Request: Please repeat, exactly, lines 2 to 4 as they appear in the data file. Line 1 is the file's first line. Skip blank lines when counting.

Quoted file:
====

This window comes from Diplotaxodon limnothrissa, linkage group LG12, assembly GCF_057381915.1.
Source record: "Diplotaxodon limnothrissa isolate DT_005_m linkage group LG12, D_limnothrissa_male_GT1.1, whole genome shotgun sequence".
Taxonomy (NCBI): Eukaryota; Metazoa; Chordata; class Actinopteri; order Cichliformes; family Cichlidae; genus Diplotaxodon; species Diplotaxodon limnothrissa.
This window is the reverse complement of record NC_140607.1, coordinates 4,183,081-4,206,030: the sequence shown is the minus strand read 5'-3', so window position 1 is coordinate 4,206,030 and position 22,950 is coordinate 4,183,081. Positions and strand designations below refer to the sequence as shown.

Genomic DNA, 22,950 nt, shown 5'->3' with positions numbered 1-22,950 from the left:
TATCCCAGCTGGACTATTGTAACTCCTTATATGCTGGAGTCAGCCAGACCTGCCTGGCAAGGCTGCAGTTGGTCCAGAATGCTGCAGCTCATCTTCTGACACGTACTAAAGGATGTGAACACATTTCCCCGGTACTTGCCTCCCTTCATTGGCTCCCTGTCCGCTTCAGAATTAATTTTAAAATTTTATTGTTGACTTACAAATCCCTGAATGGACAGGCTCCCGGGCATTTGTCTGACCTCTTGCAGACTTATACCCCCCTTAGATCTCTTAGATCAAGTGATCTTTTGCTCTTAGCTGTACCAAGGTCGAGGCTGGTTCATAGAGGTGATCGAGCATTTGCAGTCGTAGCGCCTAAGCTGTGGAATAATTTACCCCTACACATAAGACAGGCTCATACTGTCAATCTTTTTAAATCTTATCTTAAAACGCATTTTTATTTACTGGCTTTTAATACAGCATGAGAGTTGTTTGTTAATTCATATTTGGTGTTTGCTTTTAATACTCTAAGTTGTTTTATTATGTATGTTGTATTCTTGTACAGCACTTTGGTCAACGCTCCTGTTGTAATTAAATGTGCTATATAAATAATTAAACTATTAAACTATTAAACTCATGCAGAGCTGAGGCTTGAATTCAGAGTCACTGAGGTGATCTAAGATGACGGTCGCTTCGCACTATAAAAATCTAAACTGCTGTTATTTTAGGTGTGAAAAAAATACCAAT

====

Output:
Source record: "Diplotaxodon limnothrissa isolate DT_005_m linkage group LG12, D_limnothrissa_male_GT1.1, whole genome shotgun sequence".
Taxonomy (NCBI): Eukaryota; Metazoa; Chordata; class Actinopteri; order Cichliformes; family Cichlidae; genus Diplotaxodon; species Diplotaxodon limnothrissa.
This window is the reverse complement of record NC_140607.1, coordinates 4,183,081-4,206,030: the sequence shown is the minus strand read 5'-3', so window position 1 is coordinate 4,206,030 and position 22,950 is coordinate 4,183,081. Positions and strand designations below refer to the sequence as shown.